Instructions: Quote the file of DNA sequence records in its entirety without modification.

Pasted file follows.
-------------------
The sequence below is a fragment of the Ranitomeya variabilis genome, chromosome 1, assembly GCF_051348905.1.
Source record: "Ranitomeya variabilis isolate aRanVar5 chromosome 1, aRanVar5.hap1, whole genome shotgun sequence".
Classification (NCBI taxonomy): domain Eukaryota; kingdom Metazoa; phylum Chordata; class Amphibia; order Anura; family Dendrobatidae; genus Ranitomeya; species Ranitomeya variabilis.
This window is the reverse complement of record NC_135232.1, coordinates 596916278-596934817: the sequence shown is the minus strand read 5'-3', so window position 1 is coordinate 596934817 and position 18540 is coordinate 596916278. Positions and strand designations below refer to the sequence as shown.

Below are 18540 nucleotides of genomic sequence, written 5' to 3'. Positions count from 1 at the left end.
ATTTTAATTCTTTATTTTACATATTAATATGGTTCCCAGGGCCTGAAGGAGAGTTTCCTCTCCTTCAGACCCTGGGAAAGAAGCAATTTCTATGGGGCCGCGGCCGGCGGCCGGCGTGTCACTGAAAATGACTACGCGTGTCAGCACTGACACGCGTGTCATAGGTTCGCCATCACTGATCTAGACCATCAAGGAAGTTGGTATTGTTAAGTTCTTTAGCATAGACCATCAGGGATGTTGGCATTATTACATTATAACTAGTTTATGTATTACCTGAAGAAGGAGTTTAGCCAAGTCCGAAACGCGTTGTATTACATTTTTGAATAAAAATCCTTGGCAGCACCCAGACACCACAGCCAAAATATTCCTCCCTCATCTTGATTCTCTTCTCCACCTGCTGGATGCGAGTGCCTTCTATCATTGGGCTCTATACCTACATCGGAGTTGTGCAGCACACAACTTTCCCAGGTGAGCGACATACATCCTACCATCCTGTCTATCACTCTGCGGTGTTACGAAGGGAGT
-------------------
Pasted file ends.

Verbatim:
The sequence below is a fragment of the Ranitomeya variabilis genome, chromosome 1, assembly GCF_051348905.1.
Source record: "Ranitomeya variabilis isolate aRanVar5 chromosome 1, aRanVar5.hap1, whole genome shotgun sequence".
Classification (NCBI taxonomy): domain Eukaryota; kingdom Metazoa; phylum Chordata; class Amphibia; order Anura; family Dendrobatidae; genus Ranitomeya; species Ranitomeya variabilis.
This window is the reverse complement of record NC_135232.1, coordinates 596916278-596934817: the sequence shown is the minus strand read 5'-3', so window position 1 is coordinate 596934817 and position 18540 is coordinate 596916278. Positions and strand designations below refer to the sequence as shown.

Below are 18540 nucleotides of genomic sequence, written 5' to 3'. Positions count from 1 at the left end.
ATTTTAATTCTTTATTTTACATATTAATATGGTTCCCAGGGCCTGAAGGAGAGTTTCCTCTCCTTCAGACCCTGGGAAAGAAGCAATTTCTATGGGGCCGCGGCCGGCGGCCGGCGTGTCACTGAAAATGACTACGCGTGTCAGCACTGACACGCGTGTCATAGGTTCGCCATCACTGATCTAGACCATCAAGGAAGTTGGTATTGTTAAGTTCTTTAGCATAGACCATCAGGGATGTTGGCATTATTACATTATAACTAGTTTATGTATTACCTGAAGAAGGAGTTTAGCCAAGTCCGAAACGCGTTGTATTACATTTTTGAATAAAAATCCTTGGCAGCACCCAGACACCACAGCCAAAATATTCCTCCCTCATCTTGATTCTCTTCTCCACCTGCTGGATGCGAGTGCCTTCTATCATTGGGCTCTATACCTACATCGGAGTTGTGCAGCACACAACTTTCCCAGGTGAGCGACATACATCCTACCATCCTGTCTATCACTCTGCGGTGTTACGAAGGGAGT